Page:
My biggest advice for getting through this kind of slump is to stop putting pressure on yourself. When your Goodreads challenge starts to tell you how many books behind your goal you are, it can get a bit intimidating. Seeing a really long or complex book ahead can make you feel like you’re falling further and further behind, and lead to the perception of it as a doorstop. Or, starting a book to find you’re just not that into it and are taking it slow can also feel like a doorstop. I would suggest switching it up by using a different format, or alternating small parts of the doorstop book with something that you find more motivating. Another option is to pick up books that are light or short and easy to get through. Graphic novels usually work well for me, and I would highly recommend Nimona, Anya’s Ghost, or Seconds.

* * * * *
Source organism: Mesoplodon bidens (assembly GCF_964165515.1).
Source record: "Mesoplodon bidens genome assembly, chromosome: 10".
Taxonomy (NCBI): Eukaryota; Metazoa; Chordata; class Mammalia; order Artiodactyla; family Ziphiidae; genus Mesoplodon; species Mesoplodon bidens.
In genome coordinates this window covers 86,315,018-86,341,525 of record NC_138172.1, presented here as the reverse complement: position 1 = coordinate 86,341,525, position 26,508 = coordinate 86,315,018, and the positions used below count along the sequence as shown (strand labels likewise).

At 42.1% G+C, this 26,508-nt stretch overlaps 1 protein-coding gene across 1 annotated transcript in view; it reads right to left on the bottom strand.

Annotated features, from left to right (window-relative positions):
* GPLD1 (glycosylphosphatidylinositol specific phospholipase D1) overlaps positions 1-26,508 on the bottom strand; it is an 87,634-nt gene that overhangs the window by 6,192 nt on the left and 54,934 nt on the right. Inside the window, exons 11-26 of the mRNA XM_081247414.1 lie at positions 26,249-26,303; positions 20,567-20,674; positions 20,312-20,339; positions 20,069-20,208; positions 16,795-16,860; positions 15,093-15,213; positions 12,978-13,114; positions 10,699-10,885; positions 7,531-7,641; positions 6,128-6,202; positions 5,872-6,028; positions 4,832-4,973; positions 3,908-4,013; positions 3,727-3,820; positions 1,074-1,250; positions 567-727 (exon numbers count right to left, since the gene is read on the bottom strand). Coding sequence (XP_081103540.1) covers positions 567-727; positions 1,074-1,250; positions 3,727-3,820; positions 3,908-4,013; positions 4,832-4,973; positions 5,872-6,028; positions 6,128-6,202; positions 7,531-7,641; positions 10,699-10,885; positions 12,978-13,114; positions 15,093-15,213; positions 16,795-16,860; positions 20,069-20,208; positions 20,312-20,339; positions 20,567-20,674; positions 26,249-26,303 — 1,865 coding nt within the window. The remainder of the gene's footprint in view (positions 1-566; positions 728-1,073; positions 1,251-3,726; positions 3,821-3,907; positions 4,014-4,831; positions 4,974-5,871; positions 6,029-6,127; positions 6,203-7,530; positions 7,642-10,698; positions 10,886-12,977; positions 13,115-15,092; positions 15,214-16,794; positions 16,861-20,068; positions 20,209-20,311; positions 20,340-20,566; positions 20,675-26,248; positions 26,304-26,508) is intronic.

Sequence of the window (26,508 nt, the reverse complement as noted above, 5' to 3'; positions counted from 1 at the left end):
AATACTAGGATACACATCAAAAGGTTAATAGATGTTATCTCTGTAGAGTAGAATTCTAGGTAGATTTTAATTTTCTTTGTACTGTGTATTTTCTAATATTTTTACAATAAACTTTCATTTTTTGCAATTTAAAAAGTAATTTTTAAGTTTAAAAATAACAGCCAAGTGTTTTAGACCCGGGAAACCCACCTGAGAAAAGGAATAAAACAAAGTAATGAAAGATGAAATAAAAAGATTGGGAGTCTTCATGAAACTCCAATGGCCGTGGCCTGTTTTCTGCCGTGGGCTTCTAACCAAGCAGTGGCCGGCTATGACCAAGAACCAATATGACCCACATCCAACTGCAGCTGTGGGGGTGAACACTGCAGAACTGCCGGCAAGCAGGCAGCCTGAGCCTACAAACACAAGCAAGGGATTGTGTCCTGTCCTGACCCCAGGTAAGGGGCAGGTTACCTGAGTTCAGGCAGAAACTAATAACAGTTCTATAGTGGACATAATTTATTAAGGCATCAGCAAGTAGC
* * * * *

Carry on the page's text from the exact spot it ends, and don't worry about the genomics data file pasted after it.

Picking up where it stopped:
4) The Full Plate – You want to read, but you’re just don’t have much time
This was literally me for all of the years I was in university and college. I had too much schoolwork, and since most of that was reading, the last thing I wanted to do at the end of the day was read anything else. Even now when I’m working full time, I purposely devote some time each day to reading and I do my best to make sure I have at least an hour or two a day. There is absolutely nothing wrong with having a busy and active life or taking a break from reading for a while, but some people might consider it a slump if they feel like they are falling behind on their goals.